Magic Smoke

As you might know, there is a bit of magic smoke in every electronic part. It’s this smoke that makes it work. If you release it, the part obviously won’t work anymore – a painful moment that tinkerers, makers and professional engineers probably experience more often than they like to admit.

I invite you to experiment until your circuits release that very magic smoke. Hopefully some of the projects I did serve as an inspiration to you.


Interrupts and Windows in the year 2020

In times of Corona, I’m also working from home. Next to my gaming PC in its beautiful PowerMac G5 case is my workstation that I use to develop C++ on and that heats my flat with its up to 250 Watts (GPU excluded). To make the situation a bit less boring, I have my speakers playing music most of the day via my gaming PC and Windows 10. For days, my listening experience was disturbed by small crackles and pops that occur irregularly every ten seconds to multiple minutes.

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Nubert nuPro X-4000 Teardown

After my old big speakers slowly died and just took up too much space, I looked for smaller active speakers. In a for me rare occasion, I did online shopping and ordered different pairs of speakers home. In this environment, I tried to do a blind test to find which speakers fit my home, budget, taste of music and technical requirements best. So I ended up with a pair of Nubert nuPro X-4000.

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On the choice of a cross-platform GUI framework

Sysiphos in search of a UI framework It’s the year 2019 and for reasons beyond this post, the author is looking for a cross-platform desktop GUI framework. John Novak’s “Cross-Platform GUI Toolkit Trainwreck, 2016 Edition” contains a big list of options with his own opinion. I valued his openness on the aesthetic qualities of the different GUIs. It surprised me that there are actually so many options, even though I could rule out most of them quite quickly.

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Hugo: Thank you!

For one and a half year here, at the “magic smoke” blog and home page. It serves me well: Updates are frictionless, built speed is still decent, the whole experience is fine. Even though it’s pretty basic and you have to build many things on your own, I still like it. Especially since they even provide FreeBSD binaries! Yay, thank you very much. Even building Hugo on your own on FreeBSD works fine.

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A tale of unexpected oddities of Windows' x64 calling convention

As a pragmatic C++ developer with a few decades of experience in computers, I cherry-pick features and concepts that make sense to me from so-called “modern” C++ and mix them with traditional, proven concepts like OOP and low-level knowledge about the architecture I’m targeting. In my private “toolbelt” codebase, that means that I totally embrace the concept of non-owning references to things. In the old days, these were plain pointers and people nowadays frown upon them.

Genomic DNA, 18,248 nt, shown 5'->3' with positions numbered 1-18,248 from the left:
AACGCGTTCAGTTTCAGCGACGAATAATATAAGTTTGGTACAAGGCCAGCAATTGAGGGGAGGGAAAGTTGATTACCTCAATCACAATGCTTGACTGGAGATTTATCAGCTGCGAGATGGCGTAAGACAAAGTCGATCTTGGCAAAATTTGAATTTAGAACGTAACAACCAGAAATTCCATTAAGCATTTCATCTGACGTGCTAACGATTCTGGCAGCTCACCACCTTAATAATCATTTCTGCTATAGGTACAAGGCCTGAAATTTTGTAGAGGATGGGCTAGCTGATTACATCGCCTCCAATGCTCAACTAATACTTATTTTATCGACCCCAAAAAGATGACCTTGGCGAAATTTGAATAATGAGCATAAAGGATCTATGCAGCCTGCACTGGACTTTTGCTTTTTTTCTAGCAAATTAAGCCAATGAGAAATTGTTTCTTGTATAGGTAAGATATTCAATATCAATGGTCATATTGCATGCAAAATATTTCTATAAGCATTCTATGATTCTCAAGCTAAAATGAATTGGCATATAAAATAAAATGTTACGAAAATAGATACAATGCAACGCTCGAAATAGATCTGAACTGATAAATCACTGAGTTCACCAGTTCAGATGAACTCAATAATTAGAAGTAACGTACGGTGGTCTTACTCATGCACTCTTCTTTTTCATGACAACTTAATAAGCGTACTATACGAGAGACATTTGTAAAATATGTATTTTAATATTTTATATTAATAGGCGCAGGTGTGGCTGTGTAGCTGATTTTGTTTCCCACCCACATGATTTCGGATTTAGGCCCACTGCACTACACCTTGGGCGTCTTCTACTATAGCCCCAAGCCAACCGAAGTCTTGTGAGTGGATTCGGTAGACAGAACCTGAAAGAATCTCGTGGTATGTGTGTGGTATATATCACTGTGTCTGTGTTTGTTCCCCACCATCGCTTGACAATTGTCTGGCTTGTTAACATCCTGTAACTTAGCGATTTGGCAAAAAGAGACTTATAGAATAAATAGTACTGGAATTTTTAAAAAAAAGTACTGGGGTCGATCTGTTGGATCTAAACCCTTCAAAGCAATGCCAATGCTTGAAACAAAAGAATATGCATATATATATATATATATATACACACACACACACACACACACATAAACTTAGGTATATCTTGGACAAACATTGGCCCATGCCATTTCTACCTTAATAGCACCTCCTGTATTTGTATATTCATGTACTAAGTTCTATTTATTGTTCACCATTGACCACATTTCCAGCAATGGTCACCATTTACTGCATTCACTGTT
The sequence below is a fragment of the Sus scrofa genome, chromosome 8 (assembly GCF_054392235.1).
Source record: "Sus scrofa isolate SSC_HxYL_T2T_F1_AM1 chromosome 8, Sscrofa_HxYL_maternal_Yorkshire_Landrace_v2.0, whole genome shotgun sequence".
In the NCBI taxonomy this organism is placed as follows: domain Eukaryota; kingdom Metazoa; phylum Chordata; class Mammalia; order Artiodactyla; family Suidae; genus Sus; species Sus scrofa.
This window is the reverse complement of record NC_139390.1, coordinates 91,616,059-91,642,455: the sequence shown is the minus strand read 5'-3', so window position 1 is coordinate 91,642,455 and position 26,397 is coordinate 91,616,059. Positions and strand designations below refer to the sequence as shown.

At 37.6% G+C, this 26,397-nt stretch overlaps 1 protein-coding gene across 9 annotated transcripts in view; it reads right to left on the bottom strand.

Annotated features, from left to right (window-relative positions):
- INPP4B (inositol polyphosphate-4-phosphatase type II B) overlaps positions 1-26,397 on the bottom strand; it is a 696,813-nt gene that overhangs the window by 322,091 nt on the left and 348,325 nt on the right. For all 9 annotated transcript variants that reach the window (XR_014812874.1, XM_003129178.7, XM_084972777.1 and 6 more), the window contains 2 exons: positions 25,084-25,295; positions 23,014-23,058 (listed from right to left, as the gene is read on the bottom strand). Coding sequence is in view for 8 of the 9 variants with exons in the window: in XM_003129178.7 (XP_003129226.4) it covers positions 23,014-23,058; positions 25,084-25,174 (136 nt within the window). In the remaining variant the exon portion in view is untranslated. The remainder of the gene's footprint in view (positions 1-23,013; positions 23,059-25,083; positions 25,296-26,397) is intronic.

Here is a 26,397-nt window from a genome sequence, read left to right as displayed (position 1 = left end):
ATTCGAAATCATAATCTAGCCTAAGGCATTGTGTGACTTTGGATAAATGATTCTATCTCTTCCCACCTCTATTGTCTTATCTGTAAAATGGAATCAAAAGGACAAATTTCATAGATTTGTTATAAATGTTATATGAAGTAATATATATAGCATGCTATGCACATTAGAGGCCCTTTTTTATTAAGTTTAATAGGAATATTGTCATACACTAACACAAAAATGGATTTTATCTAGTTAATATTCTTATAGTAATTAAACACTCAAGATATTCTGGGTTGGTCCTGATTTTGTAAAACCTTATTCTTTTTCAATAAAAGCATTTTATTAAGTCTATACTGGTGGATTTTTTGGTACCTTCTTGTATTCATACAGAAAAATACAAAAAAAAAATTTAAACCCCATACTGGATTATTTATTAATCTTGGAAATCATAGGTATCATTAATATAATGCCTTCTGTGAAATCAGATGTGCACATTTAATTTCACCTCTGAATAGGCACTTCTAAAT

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TS-100 with USB-C and USB-PD

Half a year ago, I built a cable for my TS-100 soldering iron to plug it to a USB-C/USB-PD-capable power supply, giving me a portable 45 Watt soldering iron. Since then, I got quite used to the comfort of having a small soldering iron and I only rarely get my Ersa iCon from the closet. Nonetheless, having to plug the USB-C cable into the power bank and the adaptor cable and the adaptor cable into the soldering iron was a bit tedious.

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Ruideng DPH-5005 with USB-C

I’m still on my trip to upgrade random devices to USB-C. Thinking about my trusty but heavy bench power supply (Gossen Konstanter), maybe having a small, lightweight power supply with USB-C would be a good idea. I mean, the Konstanter is really nice and quiet, but it’s huge. So I gave the fashionable power supply modules from Hangzhou Ruideng Technology a try. My model, DPH5005, offers 50V/5V on input and output and is a combined buck/boost regulator.

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Xiaomi Power Bank 3: Very hot, literally

Since I’m on the way to USB-C all the things, I missed a portable electron pump, err power supply. Newer models soon reach the power levels of old power tools. 45 Watts should be enough, I thought. I chose a manufacturer that has a reputation to lose, in the hope that this would prevent me from getting a device that would set fire to my home. So I chose the Xiaomi Power Bank 3, model: PLM07ZM.

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A comparison of USB-C cables for charging speed

USB cables differ greatly with regards to their resistance. Too big a resistance can prevent devices from working or make them charge slowly. So, what about USB-C cables? I took my power bank, some USB-C cables, two USB-PD trigger PCBs, a multimeter and a small electronic load, put all of them together and devices a small test setup: First, measure the open circuit voltage at the end of the cable.

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